Honours Project: Can machine learning be used to accurately identify wildlife in remote camera trap images?

This Honours project with Sydney University and the Office of Environment and Heritage NSW will explore how machine learning be used to accurately identify wildlife in remote camera trap images. Apply now

Date published: 2019/05/03

Motion-active or remote camera traps are now commonly used in wildlife studies around the globe. They are a powerful and cost-effective method to survey wildlife due to their ease in deployment and ability to continually monitor populations across time. However, a common limitation of camera traps is that they capture millions of images that need to be processed visually by an observer. Machine learning techniques provide a powerful and exciting opportunity to automate image processing; thereby reducing analysis and reporting time. The time gained by implementing an automated image processing pipeline and increase speed of reporting results can be used for on-ground species conservation management.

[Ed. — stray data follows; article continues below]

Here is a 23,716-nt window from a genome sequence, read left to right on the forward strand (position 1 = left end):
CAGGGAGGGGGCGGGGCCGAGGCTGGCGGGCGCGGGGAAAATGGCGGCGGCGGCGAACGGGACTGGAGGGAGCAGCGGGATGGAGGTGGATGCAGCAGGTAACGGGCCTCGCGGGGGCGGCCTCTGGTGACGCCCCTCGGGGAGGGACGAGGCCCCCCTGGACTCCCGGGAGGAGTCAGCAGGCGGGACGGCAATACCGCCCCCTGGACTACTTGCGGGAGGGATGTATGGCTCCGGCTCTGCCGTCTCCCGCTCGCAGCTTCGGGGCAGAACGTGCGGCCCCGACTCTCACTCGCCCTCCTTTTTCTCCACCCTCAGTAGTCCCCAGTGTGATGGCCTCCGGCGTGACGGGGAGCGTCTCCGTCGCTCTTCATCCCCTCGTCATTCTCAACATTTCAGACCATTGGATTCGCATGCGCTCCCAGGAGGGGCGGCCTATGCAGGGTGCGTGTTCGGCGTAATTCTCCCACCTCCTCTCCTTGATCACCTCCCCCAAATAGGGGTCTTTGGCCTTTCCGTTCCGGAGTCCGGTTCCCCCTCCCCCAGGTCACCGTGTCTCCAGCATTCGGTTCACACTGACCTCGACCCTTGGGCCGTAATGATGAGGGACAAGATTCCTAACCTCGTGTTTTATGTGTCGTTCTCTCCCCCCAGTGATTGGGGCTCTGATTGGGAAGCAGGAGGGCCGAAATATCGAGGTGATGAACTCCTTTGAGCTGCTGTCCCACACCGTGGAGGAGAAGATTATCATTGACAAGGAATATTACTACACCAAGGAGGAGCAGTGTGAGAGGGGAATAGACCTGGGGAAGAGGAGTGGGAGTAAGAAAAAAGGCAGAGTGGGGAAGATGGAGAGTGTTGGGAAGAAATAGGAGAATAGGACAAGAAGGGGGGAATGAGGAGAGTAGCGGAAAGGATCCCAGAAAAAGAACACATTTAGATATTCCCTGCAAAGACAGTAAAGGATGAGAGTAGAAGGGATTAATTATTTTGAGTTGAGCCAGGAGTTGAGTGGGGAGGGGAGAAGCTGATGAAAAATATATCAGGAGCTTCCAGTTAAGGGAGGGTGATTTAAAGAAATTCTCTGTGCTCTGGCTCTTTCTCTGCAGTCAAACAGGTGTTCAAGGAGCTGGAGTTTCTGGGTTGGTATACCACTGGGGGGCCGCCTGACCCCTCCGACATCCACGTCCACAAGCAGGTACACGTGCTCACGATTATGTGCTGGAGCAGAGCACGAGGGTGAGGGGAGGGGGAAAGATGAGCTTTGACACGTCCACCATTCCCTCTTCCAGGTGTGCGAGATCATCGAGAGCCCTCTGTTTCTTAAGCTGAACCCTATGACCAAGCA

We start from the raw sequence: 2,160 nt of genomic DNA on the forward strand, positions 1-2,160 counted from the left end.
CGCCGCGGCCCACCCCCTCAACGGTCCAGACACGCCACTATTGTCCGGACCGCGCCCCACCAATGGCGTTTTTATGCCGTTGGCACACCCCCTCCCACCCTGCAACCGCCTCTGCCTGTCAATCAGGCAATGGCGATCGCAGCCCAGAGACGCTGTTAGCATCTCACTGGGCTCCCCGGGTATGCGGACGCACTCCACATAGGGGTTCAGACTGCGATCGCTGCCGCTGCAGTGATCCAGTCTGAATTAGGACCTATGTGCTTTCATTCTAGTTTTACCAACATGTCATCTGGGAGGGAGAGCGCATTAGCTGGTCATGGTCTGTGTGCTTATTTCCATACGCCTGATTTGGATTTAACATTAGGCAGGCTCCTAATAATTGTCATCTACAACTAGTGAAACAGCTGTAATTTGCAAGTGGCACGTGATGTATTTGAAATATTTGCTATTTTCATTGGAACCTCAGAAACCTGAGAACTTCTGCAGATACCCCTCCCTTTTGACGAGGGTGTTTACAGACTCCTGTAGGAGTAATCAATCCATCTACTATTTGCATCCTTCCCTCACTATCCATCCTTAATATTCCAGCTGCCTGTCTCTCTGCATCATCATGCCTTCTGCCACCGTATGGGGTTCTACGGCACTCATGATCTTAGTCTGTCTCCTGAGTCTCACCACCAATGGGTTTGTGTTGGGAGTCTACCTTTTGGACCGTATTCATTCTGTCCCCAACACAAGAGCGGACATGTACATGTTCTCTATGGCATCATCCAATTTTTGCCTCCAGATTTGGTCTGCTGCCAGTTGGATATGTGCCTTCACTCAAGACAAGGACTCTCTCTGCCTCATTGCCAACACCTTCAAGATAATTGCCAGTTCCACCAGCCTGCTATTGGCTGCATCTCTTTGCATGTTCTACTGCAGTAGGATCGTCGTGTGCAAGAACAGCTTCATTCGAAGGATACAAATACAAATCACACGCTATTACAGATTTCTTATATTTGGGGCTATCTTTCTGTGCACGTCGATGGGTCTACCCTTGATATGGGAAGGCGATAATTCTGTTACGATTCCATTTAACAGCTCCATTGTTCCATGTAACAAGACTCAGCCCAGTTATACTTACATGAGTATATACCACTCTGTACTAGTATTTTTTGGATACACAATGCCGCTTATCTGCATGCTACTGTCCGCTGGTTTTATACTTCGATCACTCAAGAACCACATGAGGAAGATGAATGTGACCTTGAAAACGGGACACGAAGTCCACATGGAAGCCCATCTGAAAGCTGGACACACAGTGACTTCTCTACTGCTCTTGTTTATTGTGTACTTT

This project will work closely with WildCount, a large-scale wildlife monitoring program run by the Office of Environment and Heritage, NSW Government and the School of Life and Environmental Sciences, University of Sydney. It will test the feasibility of using machine learning algorithms for identifying species in camera trap images.

For further information, please contact Dr Aaron Greenville, School of Life and Environmental Sciences, University of Sydney.

Superb lyrebirds. Kindly provided by WildCount, Office of Environment and Heritage, NSW

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